Dating skills intervention for adults with autism spectrum disorder: UCLA PEERS® for Dating

October 30, 2019

The UCLA PEERS® Clinic is excited to announce the launch of PEERS® for Dating, a new social skills intervention designed to assist adults with autism spectrum disorder (ASD) in navigating the dating world. The goal of this new program is to teach individuals with ASD the skills needed to find and maintain meaningful romantic relationships. Dr. Elizabeth Laugeson, developer of PEERS® and founding director of the UCLA PEERS® Clinic, explained, “Many adults with autism struggle with forming romantic relationships with others and often feel incredibly lonely as a result. Most people would agree that dating can be a challenge, even for socially savvy people, but add autism to the mix and dating can become even more complicated. Our goal with this study is to decode to social world of romantic relationships and make the rules of dating etiquette more concrete.” The intervention will cover topics such as finding appropriate partners, online dating etiquette, conversational skills, flirting, asking and going on dates, handling rejection, and conflict resolution strategies.

The research program was launched in Spring 2019 with a two-day PEERS® Dating Boot Camp for teens and young adults that highlighted some of the skills that will be targeted in the program. Participants of the Dating Boot Camp were provided instruction on skills related to dating, observed role-play demonstrations of the targeted skills, and then practiced the skills with dating coaches in small groups. Laugeson commented, “It was a magical weekend. Everyone learned a lot and we had a fun time in the process.” As an outgrowth of the Boot Camp, and in order to provide the dating skills most relevant to adults with ASD, the PEERS® research team held separate but concurrent focus groups with 30 adults and 30 parents in Summer 2019. The purpose of the focus groups was to better understand the specific challenges that adults with ASD often experience when attempting to date, and to identify the skills prioritized as being most pertinent in becoming more successful in the dating arena.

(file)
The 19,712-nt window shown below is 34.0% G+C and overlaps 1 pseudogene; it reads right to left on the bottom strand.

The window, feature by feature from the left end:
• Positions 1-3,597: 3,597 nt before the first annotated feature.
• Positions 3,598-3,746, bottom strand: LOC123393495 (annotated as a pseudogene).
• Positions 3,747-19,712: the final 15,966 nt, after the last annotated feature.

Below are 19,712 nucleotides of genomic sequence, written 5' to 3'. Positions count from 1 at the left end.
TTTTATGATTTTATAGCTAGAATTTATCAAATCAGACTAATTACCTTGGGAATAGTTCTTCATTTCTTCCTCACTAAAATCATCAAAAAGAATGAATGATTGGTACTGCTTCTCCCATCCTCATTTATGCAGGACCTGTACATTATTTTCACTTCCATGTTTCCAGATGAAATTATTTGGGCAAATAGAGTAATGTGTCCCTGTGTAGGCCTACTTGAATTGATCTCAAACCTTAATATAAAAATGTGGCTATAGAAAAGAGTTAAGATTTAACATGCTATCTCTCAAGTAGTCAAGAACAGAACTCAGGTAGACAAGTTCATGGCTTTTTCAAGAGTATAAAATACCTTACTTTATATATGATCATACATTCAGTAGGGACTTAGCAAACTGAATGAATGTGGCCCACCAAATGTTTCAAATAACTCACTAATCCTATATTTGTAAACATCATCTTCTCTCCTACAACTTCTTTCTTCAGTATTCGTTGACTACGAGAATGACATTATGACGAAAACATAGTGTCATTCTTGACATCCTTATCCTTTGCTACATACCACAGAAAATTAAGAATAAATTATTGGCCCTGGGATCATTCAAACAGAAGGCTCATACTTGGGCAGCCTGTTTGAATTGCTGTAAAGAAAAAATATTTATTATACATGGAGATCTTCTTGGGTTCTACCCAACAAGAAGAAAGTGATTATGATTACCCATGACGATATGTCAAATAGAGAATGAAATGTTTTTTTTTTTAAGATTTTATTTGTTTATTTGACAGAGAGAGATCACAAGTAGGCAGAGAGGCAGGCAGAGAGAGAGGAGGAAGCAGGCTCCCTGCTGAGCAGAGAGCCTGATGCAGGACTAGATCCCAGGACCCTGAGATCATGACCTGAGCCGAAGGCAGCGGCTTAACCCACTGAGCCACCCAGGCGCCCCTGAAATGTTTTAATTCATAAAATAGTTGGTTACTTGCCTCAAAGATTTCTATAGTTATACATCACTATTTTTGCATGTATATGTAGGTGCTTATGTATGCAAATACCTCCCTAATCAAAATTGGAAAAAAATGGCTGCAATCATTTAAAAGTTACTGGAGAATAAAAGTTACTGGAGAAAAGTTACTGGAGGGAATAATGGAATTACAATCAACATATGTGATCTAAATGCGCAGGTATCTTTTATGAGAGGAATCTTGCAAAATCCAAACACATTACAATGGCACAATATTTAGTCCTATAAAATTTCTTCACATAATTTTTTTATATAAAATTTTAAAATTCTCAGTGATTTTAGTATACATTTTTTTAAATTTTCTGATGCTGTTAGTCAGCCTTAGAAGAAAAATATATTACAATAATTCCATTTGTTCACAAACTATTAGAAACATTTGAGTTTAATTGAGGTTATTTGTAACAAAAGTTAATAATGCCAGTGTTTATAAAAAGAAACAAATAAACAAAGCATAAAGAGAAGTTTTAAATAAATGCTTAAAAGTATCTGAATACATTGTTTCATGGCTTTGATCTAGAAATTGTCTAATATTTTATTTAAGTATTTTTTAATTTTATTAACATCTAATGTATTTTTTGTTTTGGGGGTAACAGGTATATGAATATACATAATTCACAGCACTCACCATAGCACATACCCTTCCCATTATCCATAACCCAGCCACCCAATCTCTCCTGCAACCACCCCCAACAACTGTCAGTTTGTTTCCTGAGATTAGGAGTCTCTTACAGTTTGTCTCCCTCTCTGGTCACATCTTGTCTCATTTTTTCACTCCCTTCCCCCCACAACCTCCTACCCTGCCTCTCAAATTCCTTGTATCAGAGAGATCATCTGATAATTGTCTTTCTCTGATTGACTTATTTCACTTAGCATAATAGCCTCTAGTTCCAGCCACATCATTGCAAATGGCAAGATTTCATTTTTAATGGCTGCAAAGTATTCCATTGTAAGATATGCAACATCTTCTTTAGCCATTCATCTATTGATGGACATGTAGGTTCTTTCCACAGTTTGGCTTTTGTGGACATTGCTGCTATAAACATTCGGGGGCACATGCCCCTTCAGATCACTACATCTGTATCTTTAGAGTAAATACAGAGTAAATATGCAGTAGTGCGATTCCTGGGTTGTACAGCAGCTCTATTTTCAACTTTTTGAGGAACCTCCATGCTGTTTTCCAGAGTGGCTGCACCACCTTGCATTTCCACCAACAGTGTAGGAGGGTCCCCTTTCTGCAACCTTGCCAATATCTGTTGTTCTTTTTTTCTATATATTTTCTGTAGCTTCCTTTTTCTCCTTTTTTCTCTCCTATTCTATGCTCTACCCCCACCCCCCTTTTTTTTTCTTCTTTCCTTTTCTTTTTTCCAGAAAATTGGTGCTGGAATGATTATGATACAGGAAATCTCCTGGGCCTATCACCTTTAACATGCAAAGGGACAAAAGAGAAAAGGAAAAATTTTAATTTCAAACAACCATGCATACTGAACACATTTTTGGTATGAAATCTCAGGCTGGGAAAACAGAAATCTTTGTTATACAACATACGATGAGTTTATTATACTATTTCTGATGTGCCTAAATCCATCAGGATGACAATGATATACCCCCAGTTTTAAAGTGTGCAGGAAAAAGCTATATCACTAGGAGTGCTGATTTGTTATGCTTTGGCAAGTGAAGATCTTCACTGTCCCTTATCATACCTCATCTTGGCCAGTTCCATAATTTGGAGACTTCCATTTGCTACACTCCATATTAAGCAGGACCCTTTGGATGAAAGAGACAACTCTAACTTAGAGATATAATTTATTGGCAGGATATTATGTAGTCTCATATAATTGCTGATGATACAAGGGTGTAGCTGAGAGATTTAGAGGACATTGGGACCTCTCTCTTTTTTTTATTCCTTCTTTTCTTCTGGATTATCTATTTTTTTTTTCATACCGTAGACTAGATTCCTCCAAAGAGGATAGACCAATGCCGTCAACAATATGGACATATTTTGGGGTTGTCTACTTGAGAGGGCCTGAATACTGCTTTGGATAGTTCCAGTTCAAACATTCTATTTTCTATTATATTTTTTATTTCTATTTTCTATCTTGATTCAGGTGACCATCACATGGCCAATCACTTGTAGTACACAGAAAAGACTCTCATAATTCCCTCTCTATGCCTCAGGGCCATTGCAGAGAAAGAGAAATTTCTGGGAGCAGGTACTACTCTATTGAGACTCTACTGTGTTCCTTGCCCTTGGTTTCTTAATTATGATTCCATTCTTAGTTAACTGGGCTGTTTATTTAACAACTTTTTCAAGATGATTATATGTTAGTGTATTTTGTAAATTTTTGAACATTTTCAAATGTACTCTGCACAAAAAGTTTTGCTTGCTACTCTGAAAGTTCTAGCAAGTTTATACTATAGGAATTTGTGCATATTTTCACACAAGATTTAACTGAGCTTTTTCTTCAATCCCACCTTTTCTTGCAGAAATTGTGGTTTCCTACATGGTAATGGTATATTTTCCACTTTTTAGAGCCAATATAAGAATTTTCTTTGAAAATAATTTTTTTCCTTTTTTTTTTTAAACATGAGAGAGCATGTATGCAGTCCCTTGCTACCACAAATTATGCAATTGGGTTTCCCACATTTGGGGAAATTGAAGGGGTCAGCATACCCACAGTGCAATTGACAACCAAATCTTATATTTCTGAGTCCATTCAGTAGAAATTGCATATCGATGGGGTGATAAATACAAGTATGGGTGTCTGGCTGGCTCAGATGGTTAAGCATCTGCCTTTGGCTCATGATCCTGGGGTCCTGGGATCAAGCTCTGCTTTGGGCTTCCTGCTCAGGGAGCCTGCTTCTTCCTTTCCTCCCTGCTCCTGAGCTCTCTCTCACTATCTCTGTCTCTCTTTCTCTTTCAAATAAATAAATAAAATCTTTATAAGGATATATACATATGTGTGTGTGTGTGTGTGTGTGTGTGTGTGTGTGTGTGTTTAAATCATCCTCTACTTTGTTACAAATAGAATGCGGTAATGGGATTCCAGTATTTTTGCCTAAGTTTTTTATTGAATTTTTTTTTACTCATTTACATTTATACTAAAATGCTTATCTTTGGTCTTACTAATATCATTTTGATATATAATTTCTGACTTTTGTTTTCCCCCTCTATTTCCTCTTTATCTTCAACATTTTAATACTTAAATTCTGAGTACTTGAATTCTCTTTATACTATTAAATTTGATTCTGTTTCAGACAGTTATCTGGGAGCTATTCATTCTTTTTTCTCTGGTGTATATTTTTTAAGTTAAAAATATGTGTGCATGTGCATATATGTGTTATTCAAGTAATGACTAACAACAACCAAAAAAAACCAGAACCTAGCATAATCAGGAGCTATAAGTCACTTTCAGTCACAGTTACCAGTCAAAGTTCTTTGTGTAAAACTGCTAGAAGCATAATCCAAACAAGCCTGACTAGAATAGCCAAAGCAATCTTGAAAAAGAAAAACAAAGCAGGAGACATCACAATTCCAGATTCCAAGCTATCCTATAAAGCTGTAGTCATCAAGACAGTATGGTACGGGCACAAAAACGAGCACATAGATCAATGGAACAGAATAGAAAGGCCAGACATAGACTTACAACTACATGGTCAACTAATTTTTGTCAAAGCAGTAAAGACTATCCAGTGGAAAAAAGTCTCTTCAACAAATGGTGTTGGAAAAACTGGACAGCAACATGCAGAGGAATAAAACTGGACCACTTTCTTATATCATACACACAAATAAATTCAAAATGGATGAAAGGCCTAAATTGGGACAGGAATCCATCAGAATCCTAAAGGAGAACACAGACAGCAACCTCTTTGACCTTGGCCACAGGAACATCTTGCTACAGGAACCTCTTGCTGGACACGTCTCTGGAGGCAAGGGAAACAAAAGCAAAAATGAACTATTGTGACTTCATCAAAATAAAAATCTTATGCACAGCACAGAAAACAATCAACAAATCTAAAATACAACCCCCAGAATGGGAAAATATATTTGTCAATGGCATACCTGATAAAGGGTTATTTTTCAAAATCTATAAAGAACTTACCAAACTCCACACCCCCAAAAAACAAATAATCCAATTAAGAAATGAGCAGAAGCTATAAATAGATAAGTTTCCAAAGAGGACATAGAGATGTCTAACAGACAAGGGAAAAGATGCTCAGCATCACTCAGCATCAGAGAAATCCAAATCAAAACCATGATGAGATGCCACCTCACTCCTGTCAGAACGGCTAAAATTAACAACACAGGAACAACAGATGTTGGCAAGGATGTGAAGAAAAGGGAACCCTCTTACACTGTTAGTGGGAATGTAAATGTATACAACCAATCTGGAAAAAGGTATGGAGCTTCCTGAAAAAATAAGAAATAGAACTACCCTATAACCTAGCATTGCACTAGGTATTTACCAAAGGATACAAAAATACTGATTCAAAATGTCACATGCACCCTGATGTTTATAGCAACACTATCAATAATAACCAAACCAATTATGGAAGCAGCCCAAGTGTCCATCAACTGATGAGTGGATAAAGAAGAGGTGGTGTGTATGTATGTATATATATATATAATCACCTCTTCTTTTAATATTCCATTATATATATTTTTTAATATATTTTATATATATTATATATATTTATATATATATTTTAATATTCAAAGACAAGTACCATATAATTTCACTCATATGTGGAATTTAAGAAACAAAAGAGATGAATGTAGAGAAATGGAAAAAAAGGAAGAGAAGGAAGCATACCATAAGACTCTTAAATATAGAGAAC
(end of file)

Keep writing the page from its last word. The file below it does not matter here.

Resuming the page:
Qualitative and quantitative data collected from these focus groups has since been analyzed to inform the PEERS® for Dating curriculum, and the research groups are set to debut in early 2020. The intervention will include dating coaches, comprised of undergraduate and graduate student peer coaches who will provide dating support for the adults outside of the weekly sessions. Following the successful model of external social coaching utilized by the UCLA PEERS® Clinic, the research team will recruit and train peer-mentors who will go through the 16-week program in tandem with the adult participants and will assist them in the application of these skills in the real world.

Using a randomized controlled trial design, the research team expects to recruit over 60 adults on the spectrum between 18-38 years of age over the next two years. The intervention will consist of weekly 90-minute group-based training classes focusing on developing and maintaining healthy romantic relationships. Following treatment, there will be a 16-week follow-up assessment with participants to evaluate post-intervention outcomes and efficacy.

This study was made possible by a generous donation from the Gardenswartz and Melnick family. PEERS® would like to thank Cara and Eli Gardenswartz and David Melnick whose generosity will help to change the lives of countless people with ASD struggling to find meaningful romantic relationships.

If you are interested in participating in the PEERS® for Dating study please contact PEERS® research coordinator, Elizabeth Denluck, at Additionally, if you would like more information about this study, or would like to help support this program, please contact the research team at 310-26-PEERS or email us at